Moet The Walt Disney Company Winnie the Pooh-rechten afstaan

Berichtdoor DisneyRemc°o° » vr feb 16, 2007 10:46 pm

"Co. Petitions for Disney to Give Up Pooh
Thursday February 8, 1:44 pm ET
By Ed Welsch, Dow Jones Newswires
Winnie the Pooh Rights Holder Trying to Force Disney to Cancel Trademark Registrations

WASHINGTON (AP) -- In the latest move in a long struggle with Walt Disney Co. over the rights to A.A. Milne's Winnie the Pooh, Stephen Slesinger Inc. petitioned the U.S. Patent Office to cancel Disney's trademark registrations over the 80-year-old bear and his friends.

Disney moved immediately to block Slesinger's petition, saying in its quarterly report filed Wednesday with the Securities and Exchange Commission that the petition duplicated Slesinger's requests in an ongoing lawsuit between the two companies.

Stephen Slesinger Inc. is a film production company named after the literary agent who bought merchandising and other rights to Winnie the Pooh from Milne in the 1930s. The company sued Disney in 1991 claiming that the Burbank, Calif., media conglomerate owed it several hundred million dollars in royalties for Pooh movies and merchandise. Slesinger also sought to cancel its 1983 licensing agreement with Disney, citing alleged contract breaches. The case was dismissed in 2004, but Slesinger is appealing the dismissal.

In 2002, Disney's entertainment unit and Milne's granddaughter filed suit against Slesinger to terminate A.A. Milne's grant of the Pooh rights to the literary agent and his company. A district court ruled against Disney and Clare Milne's right to terminate Slesinger's rights, and an appeals court affirmed the district court's ruling. In 2006, the U.S. Supreme Court declined to hear Disney's appeal.

Slesinger filed its own countersuit to Disney and Clare Milne's suit, seeking, among other things, $2 billion in damages. The ongoing trials between Slesinger and Disney are scheduled to continue this spring.

Disney spokesman Jonathan Friedland said the allegations in Slesinger's petition to the patent office are same they've made in their earlier case that was dismissed.

"This is by no means anything more than the 'same old, same old,'" he said."

Als Disney Winnie the Pooh echt op moet geven, lopen ze hier een aardige inkomstenbron mee mis. Winnie the Pooh is toch één van de belangrijkste figuren waar op het gebied van merchandising een hoop geld uitgehaald wordt.

Hier is ook nog een nieuwsfilmpje: Battle Over Pooh Bear (CNCB)

Vervolgens ook nog een bericht dat beweert dat de familie Slesinger de copyright-zaak heeft gewonnen. Maar onderaan het bericht staat dat deze informatie van de familie Slesinger zelf afkomstig is, dus ik weet niet hoe betrouwbaar deze bron is:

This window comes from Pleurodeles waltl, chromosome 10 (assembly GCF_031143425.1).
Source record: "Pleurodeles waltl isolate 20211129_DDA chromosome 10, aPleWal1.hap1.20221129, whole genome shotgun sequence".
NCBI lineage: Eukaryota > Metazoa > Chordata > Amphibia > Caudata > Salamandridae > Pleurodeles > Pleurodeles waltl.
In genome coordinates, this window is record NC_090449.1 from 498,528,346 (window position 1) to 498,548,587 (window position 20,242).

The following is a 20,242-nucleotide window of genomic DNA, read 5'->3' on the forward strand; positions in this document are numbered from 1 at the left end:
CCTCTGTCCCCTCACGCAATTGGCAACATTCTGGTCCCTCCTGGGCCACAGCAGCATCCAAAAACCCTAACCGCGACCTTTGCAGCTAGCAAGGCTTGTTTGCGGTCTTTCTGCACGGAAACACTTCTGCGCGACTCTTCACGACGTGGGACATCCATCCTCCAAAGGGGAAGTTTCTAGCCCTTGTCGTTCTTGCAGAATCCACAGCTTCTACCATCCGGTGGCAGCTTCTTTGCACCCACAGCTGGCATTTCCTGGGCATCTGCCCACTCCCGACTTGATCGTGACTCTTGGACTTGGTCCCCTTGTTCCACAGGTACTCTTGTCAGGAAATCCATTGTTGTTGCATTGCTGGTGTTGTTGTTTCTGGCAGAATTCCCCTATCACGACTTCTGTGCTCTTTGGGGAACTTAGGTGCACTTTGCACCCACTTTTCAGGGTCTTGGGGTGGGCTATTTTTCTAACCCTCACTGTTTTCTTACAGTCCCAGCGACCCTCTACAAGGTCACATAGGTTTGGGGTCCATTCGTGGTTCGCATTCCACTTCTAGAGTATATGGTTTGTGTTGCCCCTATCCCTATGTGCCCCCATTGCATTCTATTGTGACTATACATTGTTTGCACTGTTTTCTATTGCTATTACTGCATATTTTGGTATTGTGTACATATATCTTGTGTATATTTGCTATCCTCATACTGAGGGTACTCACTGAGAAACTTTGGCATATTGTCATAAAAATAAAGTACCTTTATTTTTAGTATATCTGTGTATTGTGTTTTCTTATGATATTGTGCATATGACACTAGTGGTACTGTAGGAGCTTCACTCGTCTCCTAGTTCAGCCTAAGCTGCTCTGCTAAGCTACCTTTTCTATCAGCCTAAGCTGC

"Slesinger Family Wins 'Pooh' Copyright Case

Federal Court Grants Summary Judgment Against Disney
Slesinger Pursuing Damages Against Disney Including Terminating US and
Canadian Television, Media and Merchandising Rights to Winnie the Pooh

LOS ANGELES, Feb. 16 /PRNewswire/ -- Federal District Judge
Florence-Marie Cooper, of the United States District Court, Central
District, issued a major decision in the federal copyright case, granting
Stephen Slesinger, Inc.'s Motion for Summary Judgment, effectively ending
the Walt Disney Company's efforts to take back the Winnie the Pooh
Barry Slotnick, Slesinger's attorney from the law firm of Buchanan
Ingersoll & Rooney, said, "The Court once again has once ruled that
Disney's claims against Slesinger are improper. Now that Disney's misguided
claims have been dismissed, we can focus on pursuing Slesinger's claims
against Disney for damages, trademark and copyright infringement, breach of
contract, and fraudulently underpaying royalties, and seeking in excess of
$2 billion in compensatory and general damages. We applaud the granting of
our motion for summary judgment."
"In 2003, the U.S. district court in Los Angeles held there was no
basis whatsoever for the first of two termination notices secured by Disney
under the Copyright Act from the granddaughters of author A.A. Milne and
one of the illustrators of his Winnie the Pooh stories. Now, the other shoe
has dropped. The Court held there is no basis for the other termination
notice instigated by Disney. The fact that the Court has now held that
there is no need even for a trial concerning either termination notice
shows that Disney had no business starting this lawsuit in the first place.
The bottom line is that Disney's attempt to evade its royalty obligations
to Slesinger has failed," said Roger Zissu, of the law firm of Fross
Zelnick Lehrman & Zissu, P.C.
"It was Disney's attempt to take back the rights granted to my father
over 70 years ago that led this case into federal court. Perhaps Disney
might have spent their time merchandising Winnie the Pooh worldwide instead
of attempting this scheme to take back what the court has thankfully ruled
has been the Slesinger's all along: the rights to Winnie the Pooh," said
Pati Slesinger.
In addition to the state case, Stephen Slesinger, Inc., has petitioned
the United States Trademark and Patents Office seeking cancellation of a
number of trademarks taken out by Disney on Winnie the Pooh based on the
allegation that Disney had no legal right to do.

SOURCE Slesinger Family"
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